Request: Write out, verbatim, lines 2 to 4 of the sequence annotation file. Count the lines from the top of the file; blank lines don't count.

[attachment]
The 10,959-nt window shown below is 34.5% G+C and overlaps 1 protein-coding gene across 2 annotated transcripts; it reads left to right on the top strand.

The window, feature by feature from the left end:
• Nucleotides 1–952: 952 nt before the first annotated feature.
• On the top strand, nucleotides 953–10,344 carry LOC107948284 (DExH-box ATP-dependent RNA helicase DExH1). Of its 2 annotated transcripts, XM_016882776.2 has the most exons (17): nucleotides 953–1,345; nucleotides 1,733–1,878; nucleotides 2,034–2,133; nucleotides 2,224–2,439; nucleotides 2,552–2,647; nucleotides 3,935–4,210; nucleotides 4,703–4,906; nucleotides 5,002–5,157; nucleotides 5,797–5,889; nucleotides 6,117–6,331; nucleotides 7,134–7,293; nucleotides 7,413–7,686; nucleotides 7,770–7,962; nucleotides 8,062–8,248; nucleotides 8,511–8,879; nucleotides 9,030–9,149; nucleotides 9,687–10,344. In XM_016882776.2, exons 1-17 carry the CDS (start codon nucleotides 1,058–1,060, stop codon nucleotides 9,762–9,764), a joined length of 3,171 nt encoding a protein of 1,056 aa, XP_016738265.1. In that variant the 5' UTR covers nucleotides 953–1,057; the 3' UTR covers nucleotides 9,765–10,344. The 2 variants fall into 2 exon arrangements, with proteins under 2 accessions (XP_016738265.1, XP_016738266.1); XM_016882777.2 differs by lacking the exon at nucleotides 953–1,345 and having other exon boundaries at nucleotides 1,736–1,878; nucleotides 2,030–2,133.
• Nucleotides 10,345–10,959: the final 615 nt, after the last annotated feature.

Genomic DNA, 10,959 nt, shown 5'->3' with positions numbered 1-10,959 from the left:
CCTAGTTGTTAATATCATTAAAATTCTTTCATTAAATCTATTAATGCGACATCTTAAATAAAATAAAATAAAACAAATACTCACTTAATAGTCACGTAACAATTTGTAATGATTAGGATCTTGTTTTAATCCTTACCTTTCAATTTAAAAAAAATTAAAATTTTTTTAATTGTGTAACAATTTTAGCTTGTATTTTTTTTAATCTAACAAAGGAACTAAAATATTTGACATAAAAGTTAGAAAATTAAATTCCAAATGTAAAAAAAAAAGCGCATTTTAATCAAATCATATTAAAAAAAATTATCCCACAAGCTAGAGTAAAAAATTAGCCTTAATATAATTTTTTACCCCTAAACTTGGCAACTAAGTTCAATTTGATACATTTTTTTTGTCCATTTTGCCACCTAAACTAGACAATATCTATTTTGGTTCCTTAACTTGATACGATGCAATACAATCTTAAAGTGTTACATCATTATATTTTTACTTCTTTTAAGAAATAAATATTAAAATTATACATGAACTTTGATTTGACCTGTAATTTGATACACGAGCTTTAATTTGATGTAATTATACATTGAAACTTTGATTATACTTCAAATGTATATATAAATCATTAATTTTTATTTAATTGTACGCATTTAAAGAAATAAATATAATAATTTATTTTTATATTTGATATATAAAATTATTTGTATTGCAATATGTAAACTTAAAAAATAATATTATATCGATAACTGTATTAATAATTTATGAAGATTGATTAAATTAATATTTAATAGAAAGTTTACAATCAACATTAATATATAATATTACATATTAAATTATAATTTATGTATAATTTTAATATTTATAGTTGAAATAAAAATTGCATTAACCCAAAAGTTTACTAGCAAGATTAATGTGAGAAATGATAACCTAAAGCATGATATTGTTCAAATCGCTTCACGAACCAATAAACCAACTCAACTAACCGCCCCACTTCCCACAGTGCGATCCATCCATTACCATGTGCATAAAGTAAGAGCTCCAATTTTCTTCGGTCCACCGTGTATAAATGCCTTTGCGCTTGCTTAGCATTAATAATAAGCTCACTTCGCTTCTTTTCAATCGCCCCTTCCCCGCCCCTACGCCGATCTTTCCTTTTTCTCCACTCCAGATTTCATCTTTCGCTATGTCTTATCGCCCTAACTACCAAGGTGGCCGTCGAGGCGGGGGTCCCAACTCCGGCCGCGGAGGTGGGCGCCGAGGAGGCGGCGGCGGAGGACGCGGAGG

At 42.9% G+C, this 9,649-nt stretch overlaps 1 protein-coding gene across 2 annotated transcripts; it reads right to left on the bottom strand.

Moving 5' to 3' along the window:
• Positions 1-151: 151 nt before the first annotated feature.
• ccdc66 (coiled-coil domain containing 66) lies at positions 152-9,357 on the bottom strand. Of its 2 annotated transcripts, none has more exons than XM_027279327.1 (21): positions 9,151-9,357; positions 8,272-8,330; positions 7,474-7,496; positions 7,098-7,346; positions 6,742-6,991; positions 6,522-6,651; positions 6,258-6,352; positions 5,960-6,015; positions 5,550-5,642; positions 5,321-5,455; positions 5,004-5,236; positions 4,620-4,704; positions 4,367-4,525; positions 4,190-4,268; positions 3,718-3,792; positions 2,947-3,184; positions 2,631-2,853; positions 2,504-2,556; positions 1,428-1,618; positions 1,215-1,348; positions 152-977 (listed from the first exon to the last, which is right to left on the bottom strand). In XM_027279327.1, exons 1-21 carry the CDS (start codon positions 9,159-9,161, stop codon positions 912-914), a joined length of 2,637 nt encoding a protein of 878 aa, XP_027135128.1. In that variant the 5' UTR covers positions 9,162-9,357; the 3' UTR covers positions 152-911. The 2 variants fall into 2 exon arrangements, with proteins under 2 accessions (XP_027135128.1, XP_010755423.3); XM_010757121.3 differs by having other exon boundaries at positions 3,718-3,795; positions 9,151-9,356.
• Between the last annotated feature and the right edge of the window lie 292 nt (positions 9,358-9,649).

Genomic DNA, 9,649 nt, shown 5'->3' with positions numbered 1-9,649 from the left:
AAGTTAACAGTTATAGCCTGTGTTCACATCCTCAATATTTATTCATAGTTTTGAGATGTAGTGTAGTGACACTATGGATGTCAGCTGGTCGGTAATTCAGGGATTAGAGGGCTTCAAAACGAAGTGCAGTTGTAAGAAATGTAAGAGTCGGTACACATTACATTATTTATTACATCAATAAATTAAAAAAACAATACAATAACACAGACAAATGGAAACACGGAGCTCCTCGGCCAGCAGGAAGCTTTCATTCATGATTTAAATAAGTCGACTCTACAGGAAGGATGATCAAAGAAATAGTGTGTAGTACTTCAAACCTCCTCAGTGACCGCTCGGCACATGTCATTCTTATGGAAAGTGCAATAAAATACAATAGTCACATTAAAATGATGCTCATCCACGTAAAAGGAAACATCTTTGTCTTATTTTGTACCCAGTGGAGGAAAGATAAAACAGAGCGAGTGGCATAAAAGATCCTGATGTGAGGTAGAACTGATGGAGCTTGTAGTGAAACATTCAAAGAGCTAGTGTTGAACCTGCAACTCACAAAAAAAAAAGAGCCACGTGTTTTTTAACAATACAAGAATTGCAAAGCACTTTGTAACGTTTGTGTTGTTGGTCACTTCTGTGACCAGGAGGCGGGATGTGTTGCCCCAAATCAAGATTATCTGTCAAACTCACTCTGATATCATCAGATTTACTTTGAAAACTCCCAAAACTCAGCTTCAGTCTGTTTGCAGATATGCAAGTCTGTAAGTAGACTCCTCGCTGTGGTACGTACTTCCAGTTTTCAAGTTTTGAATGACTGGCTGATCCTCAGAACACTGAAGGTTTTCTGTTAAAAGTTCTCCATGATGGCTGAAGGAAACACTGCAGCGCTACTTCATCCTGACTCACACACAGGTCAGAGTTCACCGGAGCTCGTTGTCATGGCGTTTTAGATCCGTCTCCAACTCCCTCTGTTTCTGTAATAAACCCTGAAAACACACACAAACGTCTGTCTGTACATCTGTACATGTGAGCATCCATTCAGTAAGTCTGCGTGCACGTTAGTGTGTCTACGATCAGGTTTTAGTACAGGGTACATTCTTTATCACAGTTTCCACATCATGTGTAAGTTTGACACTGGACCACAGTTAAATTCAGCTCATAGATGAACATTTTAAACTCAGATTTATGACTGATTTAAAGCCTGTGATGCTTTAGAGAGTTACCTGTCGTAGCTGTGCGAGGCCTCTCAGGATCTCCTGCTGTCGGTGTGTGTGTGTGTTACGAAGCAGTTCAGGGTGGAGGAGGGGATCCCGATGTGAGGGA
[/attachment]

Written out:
The window, feature by feature from the left end:
• Nucleotides 1–952: 952 nt before the first annotated feature.
• On the top strand, nucleotides 953–10,344 carry LOC107948284 (DExH-box ATP-dependent RNA helicase DExH1). Of its 2 annotated transcripts, XM_016882776.2 has the most exons (17): nucleotides 953–1,345; nucleotides 1,733–1,878; nucleotides 2,034–2,133; nucleotides 2,224–2,439; nucleotides 2,552–2,647; nucleotides 3,935–4,210; nucleotides 4,703–4,906; nucleotides 5,002–5,157; nucleotides 5,797–5,889; nucleotides 6,117–6,331; nucleotides 7,134–7,293; nucleotides 7,413–7,686; nucleotides 7,770–7,962; nucleotides 8,062–8,248; nucleotides 8,511–8,879; nucleotides 9,030–9,149; nucleotides 9,687–10,344. In XM_016882776.2, exons 1-17 carry the CDS (start codon nucleotides 1,058–1,060, stop codon nucleotides 9,762–9,764), a joined length of 3,171 nt encoding a protein of 1,056 aa, XP_016738265.1. In that variant the 5' UTR covers nucleotides 953–1,057; the 3' UTR covers nucleotides 9,765–10,344. The 2 variants fall into 2 exon arrangements, with proteins under 2 accessions (XP_016738265.1, XP_016738266.1); XM_016882777.2 differs by lacking the exon at nucleotides 953–1,345 and having other exon boundaries at nucleotides 1,736–1,878; nucleotides 2,030–2,133.